This year marks the 25th year since the Singapore International Foundation (SIF) began its Volunteer Cooperation programme to contribute to positive and sustainable development in Asia as Singaporean volunteers work alongside their counterparts overseas to share expertise and effect change, while fostering greater intercultural understanding.
We believe research informs policy and practice and this report, in a series of studies by the SIF, demonstrates our commitment to continuously improve and innovate in the practice of volunteer-driven development. This study centres on volunteer contributions to capacity building for SDG 3 (Good Health & Well-Being), as well as the value-add of international volunteering as a people-centred development approach. It also considers how volunteer programmes can support the Sustainable Development Goals (SDG), specifically SDG 17 which highlights the value of global partnerships as a modality for sustainable development.
As a member of the International Forum for Volunteering in Development (Forum), the SIF also wanted to support the Forum-Tokyo Call to Action in 2015, where 75 organisations involved in volunteering agreed to measure, document and communicate the impact of volunteerism in achieving the new global goals for sustainable development.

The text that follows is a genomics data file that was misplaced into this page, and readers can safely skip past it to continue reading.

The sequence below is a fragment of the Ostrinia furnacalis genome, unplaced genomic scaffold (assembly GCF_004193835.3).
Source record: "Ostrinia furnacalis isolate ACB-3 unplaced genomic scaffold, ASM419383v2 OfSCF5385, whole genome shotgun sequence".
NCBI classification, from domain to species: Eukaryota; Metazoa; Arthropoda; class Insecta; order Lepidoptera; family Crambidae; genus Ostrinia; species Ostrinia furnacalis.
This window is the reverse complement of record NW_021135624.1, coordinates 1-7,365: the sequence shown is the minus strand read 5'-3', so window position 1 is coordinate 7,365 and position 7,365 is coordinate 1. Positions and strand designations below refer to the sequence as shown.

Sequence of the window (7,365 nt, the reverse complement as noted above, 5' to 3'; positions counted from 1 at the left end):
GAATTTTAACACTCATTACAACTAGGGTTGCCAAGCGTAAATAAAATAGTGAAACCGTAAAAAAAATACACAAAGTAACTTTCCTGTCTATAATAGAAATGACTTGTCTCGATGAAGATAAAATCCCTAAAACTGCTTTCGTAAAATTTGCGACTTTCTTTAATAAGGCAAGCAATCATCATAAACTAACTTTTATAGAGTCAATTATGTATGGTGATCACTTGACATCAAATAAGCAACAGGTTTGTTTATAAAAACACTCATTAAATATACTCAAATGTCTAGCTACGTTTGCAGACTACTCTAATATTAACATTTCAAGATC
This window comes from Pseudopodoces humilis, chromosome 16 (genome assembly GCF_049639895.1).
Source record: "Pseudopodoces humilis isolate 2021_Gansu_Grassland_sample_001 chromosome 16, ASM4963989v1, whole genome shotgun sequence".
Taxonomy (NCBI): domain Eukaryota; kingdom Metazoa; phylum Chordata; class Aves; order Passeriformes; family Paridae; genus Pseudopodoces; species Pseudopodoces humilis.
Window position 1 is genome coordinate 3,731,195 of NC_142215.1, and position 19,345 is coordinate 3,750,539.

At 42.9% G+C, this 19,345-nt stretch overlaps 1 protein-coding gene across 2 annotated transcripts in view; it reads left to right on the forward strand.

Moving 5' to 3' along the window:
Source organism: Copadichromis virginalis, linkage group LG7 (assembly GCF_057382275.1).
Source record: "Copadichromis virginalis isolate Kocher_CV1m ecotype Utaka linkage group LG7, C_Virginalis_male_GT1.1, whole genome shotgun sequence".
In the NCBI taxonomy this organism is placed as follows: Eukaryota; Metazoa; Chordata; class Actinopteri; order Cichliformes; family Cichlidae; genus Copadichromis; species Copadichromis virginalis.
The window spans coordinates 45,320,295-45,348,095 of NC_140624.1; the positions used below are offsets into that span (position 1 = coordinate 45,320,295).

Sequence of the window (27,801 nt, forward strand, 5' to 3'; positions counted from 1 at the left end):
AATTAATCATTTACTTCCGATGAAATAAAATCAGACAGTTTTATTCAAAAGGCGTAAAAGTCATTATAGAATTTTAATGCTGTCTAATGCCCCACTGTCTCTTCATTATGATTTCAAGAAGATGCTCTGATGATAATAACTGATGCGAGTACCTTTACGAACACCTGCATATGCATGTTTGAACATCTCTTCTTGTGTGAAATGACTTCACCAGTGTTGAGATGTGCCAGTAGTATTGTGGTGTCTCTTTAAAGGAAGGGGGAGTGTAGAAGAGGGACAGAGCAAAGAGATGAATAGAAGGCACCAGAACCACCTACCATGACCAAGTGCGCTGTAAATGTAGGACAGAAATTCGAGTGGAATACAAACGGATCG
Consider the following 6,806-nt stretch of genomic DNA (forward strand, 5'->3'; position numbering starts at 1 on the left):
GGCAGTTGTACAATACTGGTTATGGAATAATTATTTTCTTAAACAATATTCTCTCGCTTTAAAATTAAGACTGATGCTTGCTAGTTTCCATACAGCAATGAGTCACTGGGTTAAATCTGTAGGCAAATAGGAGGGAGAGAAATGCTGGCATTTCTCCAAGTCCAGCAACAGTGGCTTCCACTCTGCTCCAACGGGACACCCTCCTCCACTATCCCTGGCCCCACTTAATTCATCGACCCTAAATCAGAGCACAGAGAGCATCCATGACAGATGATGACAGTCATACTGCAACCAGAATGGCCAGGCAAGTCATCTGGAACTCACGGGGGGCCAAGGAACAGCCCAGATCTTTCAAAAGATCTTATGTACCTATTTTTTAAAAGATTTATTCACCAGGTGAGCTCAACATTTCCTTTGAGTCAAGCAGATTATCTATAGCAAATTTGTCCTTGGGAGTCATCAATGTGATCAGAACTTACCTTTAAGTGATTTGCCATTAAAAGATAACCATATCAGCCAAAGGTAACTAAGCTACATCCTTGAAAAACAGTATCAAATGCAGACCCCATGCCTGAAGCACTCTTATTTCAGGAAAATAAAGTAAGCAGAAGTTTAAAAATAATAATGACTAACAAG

This report is our third study in a series of papers on the contributions of international volunteers in Asia. In 2010, the SIF and Forum commissioned a paper on “Innovation and Challenges in International Volunteerism and Development: An Asian Perspective” that highlighted emerging perspectives and challenges in international volunteerism in Asia. In 2012, a second study explored the possibility of “Creating Sustainable Impact through Short Term-Volunteering in Asia” and established the effectiveness of SIF’s model of short-stint specialist volunteering in strengthening healthcare capacity in Southeast Asia.
We would like to thank Dr Benjamin Lough for his time and talent in conceptualising, designing and conducting this study. We are also grateful to our programme partners in India and Indonesia, and our volunteers for their support and participation in this research.
In addition to inspiring change to programme design for better outcomes, the findings have also spurred more conceptual considerations in improving policy and practice at the SIF. For our readers, we hope reflecting on this study will also shape new ideas and spark action for positive change and partnerships.
Executive Director, SIF